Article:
Sorrentino: Both: seeing films at the cinema was a great opportunity to suspend the heaviness of pain, and making them even more so. It gave me the opportunity to suspend a reality that I didn’t like.

How do you feel about the trouble cinemas face today with many closing permanently and people not returning to them?

Sorrentino: What am I supposed to say? I hope that changes. Going to the cinema is an ancient dream, so I am sure that it will change. 

Will you talk about filming this autobiography? You’ve said you turn your problems into the film’s problems. What does that mean in practice?

Sorrentino: I meant that putting problems further away from you via a film is a good idea. My problems, as long as they remained within my mind, felt like huge ones. Transforming them into work was therapeutic.

Filippo, let’s talk about Fabietto’s relationship with the septuagenarian Baronessa Focale (Betty Pedrazzi) and how she helps him lose his virginity.

Scotti: That scene happens after a tragic event and it’s a key scene because, after that sweet moment with the baroness, Fabietto’s able to see again—at least to see a side of his future. When we filmed the scene it was very cute. The baroness is telling me that she’s helping me to see the future in that moment of Fabietto’s life.

Will you also talk about making a movie with a large ensemble of actors playing these amazing, charming, and beautiful family members of Fabietto’s extended family?

Scotti: For me it was a great pleasure. During my teenage years I went into theater, I went into cinema, so I knew basically all of the actors. To be able to have this possibility to join them in this amazing journey was a great honor. Something interesting is that everyone has a method. There is not the right method to work—one actor will use a method to act and one has another type. It was interesting to try to capture the way to work with everyone.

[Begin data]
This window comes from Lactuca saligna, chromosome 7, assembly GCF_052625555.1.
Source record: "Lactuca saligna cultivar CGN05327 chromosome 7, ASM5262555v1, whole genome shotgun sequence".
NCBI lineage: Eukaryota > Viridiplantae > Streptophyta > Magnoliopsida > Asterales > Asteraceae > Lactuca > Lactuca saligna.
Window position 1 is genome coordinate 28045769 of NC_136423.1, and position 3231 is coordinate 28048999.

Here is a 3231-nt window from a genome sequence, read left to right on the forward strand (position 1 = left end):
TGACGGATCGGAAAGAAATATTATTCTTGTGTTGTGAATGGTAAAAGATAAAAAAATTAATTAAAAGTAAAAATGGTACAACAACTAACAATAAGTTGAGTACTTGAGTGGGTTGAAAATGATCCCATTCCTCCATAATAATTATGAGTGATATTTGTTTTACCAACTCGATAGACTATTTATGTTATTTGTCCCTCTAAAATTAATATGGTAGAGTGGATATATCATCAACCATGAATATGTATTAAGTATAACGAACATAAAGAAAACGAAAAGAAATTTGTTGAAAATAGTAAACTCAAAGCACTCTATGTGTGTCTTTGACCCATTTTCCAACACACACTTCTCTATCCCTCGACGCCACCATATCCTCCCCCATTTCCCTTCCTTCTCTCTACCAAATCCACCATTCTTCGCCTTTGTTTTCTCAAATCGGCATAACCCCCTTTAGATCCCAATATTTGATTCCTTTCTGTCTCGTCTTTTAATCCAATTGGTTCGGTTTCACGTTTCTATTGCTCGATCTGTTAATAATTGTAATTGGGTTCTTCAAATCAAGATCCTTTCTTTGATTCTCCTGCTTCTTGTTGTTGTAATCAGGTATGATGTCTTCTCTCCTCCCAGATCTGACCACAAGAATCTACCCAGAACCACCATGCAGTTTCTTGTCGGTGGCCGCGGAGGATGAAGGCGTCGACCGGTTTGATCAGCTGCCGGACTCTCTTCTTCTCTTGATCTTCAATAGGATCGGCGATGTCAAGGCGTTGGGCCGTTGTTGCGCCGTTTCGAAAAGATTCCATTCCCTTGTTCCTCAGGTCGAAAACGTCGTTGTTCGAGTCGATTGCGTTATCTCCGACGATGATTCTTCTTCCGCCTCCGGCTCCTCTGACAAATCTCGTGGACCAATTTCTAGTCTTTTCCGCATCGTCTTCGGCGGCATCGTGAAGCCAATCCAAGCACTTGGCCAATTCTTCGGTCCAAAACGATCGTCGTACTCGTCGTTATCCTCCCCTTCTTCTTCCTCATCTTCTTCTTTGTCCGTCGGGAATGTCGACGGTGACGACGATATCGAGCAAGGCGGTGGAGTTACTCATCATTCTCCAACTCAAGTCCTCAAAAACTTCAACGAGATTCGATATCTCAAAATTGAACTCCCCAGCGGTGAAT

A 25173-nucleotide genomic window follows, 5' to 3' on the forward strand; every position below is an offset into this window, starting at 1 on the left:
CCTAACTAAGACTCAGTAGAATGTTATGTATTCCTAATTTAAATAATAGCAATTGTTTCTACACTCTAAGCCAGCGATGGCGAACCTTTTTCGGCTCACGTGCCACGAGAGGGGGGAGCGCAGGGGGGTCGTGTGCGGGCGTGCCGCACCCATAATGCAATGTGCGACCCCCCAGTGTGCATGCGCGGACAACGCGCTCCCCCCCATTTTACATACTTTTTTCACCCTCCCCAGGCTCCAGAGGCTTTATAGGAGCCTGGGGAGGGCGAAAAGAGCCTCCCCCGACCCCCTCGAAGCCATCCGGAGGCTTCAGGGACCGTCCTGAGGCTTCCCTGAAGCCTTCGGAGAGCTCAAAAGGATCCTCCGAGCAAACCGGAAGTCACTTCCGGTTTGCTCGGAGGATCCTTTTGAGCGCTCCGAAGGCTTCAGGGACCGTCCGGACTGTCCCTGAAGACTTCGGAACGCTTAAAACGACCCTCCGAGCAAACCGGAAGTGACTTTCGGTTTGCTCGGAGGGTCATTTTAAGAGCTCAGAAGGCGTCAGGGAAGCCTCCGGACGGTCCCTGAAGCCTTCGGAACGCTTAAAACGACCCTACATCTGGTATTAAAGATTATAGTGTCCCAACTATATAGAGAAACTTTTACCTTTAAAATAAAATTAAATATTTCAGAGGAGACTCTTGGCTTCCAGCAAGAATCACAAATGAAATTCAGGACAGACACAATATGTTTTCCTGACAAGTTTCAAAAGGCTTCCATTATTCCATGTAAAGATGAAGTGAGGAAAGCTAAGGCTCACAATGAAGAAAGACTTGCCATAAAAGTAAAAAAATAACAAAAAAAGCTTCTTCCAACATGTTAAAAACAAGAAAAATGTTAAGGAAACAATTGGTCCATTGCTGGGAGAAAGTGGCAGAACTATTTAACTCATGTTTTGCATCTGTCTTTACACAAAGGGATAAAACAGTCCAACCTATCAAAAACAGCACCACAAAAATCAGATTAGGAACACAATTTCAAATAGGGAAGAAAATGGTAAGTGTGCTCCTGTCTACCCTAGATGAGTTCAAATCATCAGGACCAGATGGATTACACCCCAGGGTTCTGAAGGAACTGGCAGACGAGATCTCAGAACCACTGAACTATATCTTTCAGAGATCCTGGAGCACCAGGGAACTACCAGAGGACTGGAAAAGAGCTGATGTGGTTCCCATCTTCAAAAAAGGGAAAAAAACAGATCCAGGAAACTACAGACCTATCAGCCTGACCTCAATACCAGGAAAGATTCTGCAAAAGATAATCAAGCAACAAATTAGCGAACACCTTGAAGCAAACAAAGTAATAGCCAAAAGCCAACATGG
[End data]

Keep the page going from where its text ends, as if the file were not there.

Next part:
Paolo, in using the line from Dante’s Inferno, “through me is the way to the city of woe,” are you referring to Maradona or the Devil? Because Maradona’s a salvific figure in the film but this line is etched on the gates of hell in the Inferno.

Sorrentino: It’s a characteristic Fabietto had. Something very common for kids that age in high school is they’re very impressed by what they’re studying. So they quote that when you’re in a classical high school, like I was. You study Dante, and therefore you’re quoting his work. It was also a device that I used to highlight the cultural difference between him and his parents. If it is true that, generation after generation, people tend to improve, well, it was a way to show that he attached much greater significance to culture, which his parents didn’t for a number of reasons.

Will you talk about the inclusion of Fellini casting a movie within your movie?

Sorrentino: I tried to be very careful not to make a movie like Amarcord, which is a masterpiece and cannot be imitated. The anecdote of my brother going to a Fellini audition is factual. It truly happened. Fellini is a filmmaker I greatly admire, who had a huge influence on me, and I’m indebted to him. So it is possible that it may have entered into my movie through the backdoor without me even realizing that. But I did deliberately try to do my best not to imitate him, even though I might not have succeeded in that.

The Hand of God is now in theaters and arrives on Netflix on Wednesday, December 15.